The research team also believes that the ability to read ambient light’s flicker, and to tie it to a specific database of bulbs, could find use in digital imaging. Computer vision and imaging specialists look at overall ambient illumination of a scene in terms of its so-called light transport matrix, which represents a linear combination of the contributions from each individual light source. Using the ACam to capture the scene and the DELIGHT database to interpret it, the team says, allows the individual light sources to be identified, weighted, and digitally subtracted out, or unmixed, from the scene.

This, in turn, could facilitate a variety of ways to tweak digital images. For example, a movie scene could quickly be digitally “relit,” to give an idea of how it might look if illuminated with a different type of bulb. And the indoor reflection of the photographer, when taking a picture through a window of an exterior, naturally illuminated scene, could be removed by subtracting out the AC-illuminated component of the transport matrix.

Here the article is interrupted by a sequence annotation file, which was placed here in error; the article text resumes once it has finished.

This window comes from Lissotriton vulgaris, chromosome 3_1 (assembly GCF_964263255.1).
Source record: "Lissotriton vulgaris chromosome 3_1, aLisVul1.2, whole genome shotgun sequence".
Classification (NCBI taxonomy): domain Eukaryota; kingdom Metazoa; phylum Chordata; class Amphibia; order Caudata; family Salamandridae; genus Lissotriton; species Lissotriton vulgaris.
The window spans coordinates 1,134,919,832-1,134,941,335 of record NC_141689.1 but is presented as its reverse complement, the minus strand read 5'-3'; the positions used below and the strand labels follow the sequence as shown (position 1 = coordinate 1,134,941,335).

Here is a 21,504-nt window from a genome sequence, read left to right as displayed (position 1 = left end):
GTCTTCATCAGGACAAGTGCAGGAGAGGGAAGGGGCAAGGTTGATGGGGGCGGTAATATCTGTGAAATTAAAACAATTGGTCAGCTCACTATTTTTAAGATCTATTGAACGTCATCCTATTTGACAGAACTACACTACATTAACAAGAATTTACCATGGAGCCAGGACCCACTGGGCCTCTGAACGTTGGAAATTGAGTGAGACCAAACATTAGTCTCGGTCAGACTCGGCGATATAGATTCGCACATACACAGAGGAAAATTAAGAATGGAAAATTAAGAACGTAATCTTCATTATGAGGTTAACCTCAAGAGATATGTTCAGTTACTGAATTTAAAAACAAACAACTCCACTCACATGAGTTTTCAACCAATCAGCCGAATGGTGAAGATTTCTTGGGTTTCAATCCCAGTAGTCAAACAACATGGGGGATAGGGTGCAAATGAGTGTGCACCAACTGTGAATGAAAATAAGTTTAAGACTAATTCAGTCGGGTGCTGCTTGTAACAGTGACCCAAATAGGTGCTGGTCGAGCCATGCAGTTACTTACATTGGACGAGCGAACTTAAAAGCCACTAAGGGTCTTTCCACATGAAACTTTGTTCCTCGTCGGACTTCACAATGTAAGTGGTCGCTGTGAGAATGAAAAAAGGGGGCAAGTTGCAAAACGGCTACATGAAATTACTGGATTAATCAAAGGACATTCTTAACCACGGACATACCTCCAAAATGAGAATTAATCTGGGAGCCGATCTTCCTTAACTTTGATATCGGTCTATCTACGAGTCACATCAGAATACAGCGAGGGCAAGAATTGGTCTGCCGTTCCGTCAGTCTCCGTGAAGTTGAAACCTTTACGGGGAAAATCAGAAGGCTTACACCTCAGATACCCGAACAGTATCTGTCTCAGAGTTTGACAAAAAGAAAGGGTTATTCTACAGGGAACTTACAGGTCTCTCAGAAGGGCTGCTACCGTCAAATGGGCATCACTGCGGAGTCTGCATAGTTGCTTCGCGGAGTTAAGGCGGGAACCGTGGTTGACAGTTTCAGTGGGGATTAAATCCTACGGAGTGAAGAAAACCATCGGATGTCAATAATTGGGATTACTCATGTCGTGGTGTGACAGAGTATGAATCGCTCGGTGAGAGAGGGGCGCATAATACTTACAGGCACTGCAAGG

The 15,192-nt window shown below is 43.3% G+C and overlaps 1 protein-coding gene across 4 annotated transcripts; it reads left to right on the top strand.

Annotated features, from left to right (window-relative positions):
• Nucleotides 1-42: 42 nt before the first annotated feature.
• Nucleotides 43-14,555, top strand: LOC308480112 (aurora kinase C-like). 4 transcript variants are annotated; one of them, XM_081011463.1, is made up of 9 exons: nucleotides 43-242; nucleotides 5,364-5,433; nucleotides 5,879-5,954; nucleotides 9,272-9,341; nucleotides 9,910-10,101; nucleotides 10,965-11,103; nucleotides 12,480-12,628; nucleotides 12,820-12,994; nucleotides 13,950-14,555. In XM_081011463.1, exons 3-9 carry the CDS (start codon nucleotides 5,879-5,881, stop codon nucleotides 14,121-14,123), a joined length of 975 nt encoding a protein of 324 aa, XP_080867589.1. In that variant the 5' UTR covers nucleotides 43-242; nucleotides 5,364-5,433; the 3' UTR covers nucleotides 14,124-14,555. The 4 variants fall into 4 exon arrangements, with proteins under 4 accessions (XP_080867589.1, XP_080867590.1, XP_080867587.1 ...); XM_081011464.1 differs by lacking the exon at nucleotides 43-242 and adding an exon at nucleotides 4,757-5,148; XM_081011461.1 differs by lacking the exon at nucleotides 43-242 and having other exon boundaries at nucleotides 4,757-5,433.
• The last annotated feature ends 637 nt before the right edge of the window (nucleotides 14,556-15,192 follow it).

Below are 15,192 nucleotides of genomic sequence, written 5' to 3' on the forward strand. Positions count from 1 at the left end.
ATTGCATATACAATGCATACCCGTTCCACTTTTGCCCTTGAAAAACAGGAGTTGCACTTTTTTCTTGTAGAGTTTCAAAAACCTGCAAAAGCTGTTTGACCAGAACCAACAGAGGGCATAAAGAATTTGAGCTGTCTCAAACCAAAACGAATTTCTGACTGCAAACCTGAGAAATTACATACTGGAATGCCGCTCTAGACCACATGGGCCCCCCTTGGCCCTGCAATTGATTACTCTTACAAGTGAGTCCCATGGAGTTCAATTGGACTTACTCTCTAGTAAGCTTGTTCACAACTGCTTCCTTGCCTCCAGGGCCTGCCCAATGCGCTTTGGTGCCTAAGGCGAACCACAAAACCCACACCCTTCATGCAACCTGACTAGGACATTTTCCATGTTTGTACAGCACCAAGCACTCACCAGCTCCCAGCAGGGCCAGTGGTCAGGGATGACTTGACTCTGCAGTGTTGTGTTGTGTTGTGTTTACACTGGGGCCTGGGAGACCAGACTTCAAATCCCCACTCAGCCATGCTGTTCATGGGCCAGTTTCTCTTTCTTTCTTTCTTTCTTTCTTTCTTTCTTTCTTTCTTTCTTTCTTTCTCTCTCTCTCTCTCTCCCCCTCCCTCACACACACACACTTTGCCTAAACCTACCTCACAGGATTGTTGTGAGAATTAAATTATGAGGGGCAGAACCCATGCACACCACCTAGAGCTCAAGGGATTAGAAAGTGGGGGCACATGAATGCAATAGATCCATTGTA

The team (along with Yoav Levron, another Technion scientist) has applied for a patent on the ACam, the DELIGHT database, and a number of other aspects of the technology. Schechner says the team is also working on several improvements, including “more clever masking and signal processing” as well as more efficient capture in the ACam, to allow for a higher-quality result with a somewhat shorter exposure time. The authors will present the paper (currently available at the Technion website) this Sunday, 23 July, at the IEEE Computer Vision and Pattern Recognition conference in Hawaii.